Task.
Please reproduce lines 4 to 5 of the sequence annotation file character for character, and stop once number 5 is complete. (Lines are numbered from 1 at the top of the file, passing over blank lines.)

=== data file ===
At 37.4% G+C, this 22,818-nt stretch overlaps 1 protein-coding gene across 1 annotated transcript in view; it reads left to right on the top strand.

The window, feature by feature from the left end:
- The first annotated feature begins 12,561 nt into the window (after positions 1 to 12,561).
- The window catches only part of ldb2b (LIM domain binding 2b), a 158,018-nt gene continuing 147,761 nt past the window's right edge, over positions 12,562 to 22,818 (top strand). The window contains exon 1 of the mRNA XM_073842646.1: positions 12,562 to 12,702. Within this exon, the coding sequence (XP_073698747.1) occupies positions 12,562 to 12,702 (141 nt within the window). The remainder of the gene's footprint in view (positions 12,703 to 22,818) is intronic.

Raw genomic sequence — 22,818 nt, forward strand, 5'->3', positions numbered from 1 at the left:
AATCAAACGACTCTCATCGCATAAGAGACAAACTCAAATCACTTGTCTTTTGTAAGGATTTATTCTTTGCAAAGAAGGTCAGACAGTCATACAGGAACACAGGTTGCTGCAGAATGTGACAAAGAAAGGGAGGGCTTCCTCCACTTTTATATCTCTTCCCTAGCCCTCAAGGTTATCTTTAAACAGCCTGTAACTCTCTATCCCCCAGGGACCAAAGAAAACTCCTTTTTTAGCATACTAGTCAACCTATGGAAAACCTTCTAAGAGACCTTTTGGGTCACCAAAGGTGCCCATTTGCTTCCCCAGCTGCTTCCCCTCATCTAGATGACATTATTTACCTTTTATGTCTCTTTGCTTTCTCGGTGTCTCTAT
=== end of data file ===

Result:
- The window catches only part of ldb2b (LIM domain binding 2b), a 158,018-nt gene continuing 147,761 nt past the window's right edge, over positions 12,562 to 22,818 (top strand). The window contains exon 1 of the mRNA XM_073842646.1: positions 12,562 to 12,702. Within this exon, the coding sequence (XP_073698747.1) occupies positions 12,562 to 12,702 (141 nt within the window). The remainder of the gene's footprint in view (positions 12,703 to 22,818) is intronic.

Raw genomic sequence — 22,818 nt, forward strand, 5'->3', positions numbered from 1 at the left: